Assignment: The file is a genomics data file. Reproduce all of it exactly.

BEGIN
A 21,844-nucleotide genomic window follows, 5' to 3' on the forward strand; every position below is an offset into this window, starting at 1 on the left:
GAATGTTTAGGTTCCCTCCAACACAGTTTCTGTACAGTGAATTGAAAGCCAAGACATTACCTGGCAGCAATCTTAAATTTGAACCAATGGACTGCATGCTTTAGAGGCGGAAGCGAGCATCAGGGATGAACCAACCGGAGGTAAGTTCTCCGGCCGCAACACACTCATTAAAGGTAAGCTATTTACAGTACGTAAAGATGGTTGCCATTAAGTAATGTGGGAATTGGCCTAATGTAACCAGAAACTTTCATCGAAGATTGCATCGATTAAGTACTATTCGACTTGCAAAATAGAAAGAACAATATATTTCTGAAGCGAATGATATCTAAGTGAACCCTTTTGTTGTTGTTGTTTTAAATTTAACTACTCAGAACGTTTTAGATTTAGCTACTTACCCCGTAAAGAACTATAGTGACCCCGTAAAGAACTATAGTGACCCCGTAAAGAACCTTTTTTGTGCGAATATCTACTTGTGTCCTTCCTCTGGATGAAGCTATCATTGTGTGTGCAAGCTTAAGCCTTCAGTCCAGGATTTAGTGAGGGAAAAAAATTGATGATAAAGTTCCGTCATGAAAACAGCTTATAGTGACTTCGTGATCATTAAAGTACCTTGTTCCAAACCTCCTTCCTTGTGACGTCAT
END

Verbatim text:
A 21,844-nucleotide genomic window follows, 5' to 3' on the forward strand; every position below is an offset into this window, starting at 1 on the left:
GAATGTTTAGGTTCCCTCCAACACAGTTTCTGTACAGTGAATTGAAAGCCAAGACATTACCTGGCAGCAATCTTAAATTTGAACCAATGGACTGCATGCTTTAGAGGCGGAAGCGAGCATCAGGGATGAACCAACCGGAGGTAAGTTCTCCGGCCGCAACACACTCATTAAAGGTAAGCTATTTACAGTACGTAAAGATGGTTGCCATTAAGTAATGTGGGAATTGGCCTAATGTAACCAGAAACTTTCATCGAAGATTGCATCGATTAAGTACTATTCGACTTGCAAAATAGAAAGAACAATATATTTCTGAAGCGAATGATATCTAAGTGAACCCTTTTGTTGTTGTTGTTTTAAATTTAACTACTCAGAACGTTTTAGATTTAGCTACTTACCCCGTAAAGAACTATAGTGACCCCGTAAAGAACTATAGTGACCCCGTAAAGAACCTTTTTTGTGCGAATATCTACTTGTGTCCTTCCTCTGGATGAAGCTATCATTGTGTGTGCAAGCTTAAGCCTTCAGTCCAGGATTTAGTGAGGGAAAAAAATTGATGATAAAGTTCCGTCATGAAAACAGCTTATAGTGACTTCGTGATCATTAAAGTACCTTGTTCCAAACCTCCTTCCTTGTGACGTCAT